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School Sucks. Keep Trying.

Portrait of a young high school student bored and frustrated with his head down on his deskFor some reason, I know that the Battle of Hastings was in 1066 A.D.  Why that particular piece of arcana has remained with me since high school I have no idea.  Like a lot of the things I learned in high school, it has not added to my life one bit.  It’s true, high school teaches us a lot of things that we will never use in our lives, and chances are you are going to forget a significant portion of what you learn in high school.

So what’s the point?  Why do we go to school at all?  Sure, it fills the gap in your education continuum between drooling on your Sponge Bob bib and heading off to college.  And we all have already heard the data about your odds in life being dramatically improved with a good education, blah blah blah.  So what?  Maybe you’re not going to college.  Maybe you don’t care about your grades for whatever reason.  Why make the effort?

School is doing more for you than cramming useless information into your head.  There are reasons to do well in school other than remembering facts that don’t contribute to your life in any noticeable way.  Here are six of the most important.

IMG_4137-1You show that you can finish, and finish well.  If you don’t like school, don’t worry, you’re not the oddball.  Not that many people like high school – at least the part where you go from class to class, fighting off fatigue and boredom.  I might go so far to say that you’re not expected to enjoy it.  Which is important, because if you finish high school, you have demonstrated that you can not only finish, but finish something that you don’t enjoy.  Imagine the message you send if you not only finish, but finish having done well.  Employers know that they will give you tasks that may not be exciting, but need to be done.  They want to know you’ll finish, and do a great job at it.

 

 

 

Closeup portrait business man thinking about something, finger on lips looking for solution of problem isolated black background. Emotion facial expression reaction, situation perception body languageYou get smarter.  Did you just say “duh”?  Hey, I’m not talking about accumulating facts and figures.  The process of learning – repetition and learning new information – open neuropathways in your brain.  The more of those pathways that are created, the more capacity you develop.  This translates to a competitive advantage, whether it’s at work or on the court.  The more and faster you can process information, analyze it, and make decisions, the better you’ll do.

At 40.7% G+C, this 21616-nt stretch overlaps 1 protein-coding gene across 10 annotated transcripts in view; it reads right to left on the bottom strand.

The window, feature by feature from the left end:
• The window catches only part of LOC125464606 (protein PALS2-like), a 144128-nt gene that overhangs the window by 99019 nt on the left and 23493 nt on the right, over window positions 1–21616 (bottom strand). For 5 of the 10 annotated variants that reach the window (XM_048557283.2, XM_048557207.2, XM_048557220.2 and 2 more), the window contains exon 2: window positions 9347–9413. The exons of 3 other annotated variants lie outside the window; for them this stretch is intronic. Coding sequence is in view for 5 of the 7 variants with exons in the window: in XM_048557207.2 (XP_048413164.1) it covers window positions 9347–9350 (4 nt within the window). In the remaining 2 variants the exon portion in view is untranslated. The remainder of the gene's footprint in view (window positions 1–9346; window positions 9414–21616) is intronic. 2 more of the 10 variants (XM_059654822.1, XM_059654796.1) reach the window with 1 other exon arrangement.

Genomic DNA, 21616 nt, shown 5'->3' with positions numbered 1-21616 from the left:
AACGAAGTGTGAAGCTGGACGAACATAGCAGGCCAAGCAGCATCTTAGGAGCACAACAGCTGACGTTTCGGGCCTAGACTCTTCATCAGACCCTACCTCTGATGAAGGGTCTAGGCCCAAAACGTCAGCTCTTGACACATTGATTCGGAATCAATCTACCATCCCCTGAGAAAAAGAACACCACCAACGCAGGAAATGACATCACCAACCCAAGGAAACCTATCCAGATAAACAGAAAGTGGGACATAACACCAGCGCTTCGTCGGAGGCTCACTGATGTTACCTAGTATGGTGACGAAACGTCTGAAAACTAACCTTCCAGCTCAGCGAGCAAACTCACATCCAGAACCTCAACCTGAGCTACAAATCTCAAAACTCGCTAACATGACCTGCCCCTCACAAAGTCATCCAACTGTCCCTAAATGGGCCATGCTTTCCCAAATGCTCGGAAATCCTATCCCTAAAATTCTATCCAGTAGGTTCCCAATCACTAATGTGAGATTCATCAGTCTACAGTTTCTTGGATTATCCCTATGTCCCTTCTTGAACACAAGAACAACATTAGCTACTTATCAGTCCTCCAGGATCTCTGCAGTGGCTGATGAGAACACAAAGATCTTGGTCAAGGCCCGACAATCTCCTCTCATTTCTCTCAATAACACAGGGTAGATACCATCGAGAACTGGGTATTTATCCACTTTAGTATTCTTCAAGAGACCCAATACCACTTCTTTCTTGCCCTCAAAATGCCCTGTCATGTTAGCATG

You develop discipline.  Let’s face it, you won’t do well in school unless you develop certain disciplines – disciplines like time management, focusing, planning, and organization.  These are skills that will serve you well throughout your life no matter what job you get – even if that job is in the NBA.  Take the opportunity while you’re in school to develop discipline.

Toqaun competeingYou can beat your friends.  If you consider yourself to be competitive, I know you love showing your friends up on the court or on the field.  Why doesn’t that same mentality translate to your grades?  There are lots of athletes who also get good grades. What have they got that you haven’t got?  If you really consider yourself to be a competitive person, don’t let yourself get blown out.

You represent yourself better.  If you show up at school, you almost have to try not to learn some basics about how you represent yourself.  Things like speaking well, writing coherently, and reading efficiently are skills that no one will notice in your life unless you don’t have them.  In almost any kind of job you get, the better you can communicate, the further you’ll go.

 

 

iStock_000072854725_Full-2You feel better about yourself.  We are always looking for reasons to do things that get us something or demonstrate something.  But one of the most important reasons to do something well is for yourself – for your own sense of accomplishment, self-worth, and integrity.  It’s that quality that allows you to look in the mirror and honestly tell yourself that you’ve done your best.  It may not seem like much, but really, it’s everything.

You’ll never be in a better place than in high school to finish and finish well.  The information is being presented to you, and you are told exactly what is required of you.  If you drop out of high school, and later decide you want to finish that education, you’re going to wish you had done it when it was being fed to you.  You’re there, so why not use the time to do well?

Incidentally, the Battle of Hastings was won not only from brute force, but from experience and strategy as well.  Don’t count on one advantage to get you through the battle.  Accumulate advantages in your life so you have several tools in your belt to achieve the life you expect and deserve.

http://www.edutopia.org/neuroscience-brain-based-learning-neuroplasticity

 http://www.essentiallifeskills.net/self-discipline.html

 

 

March 21, 2016 | News | 0

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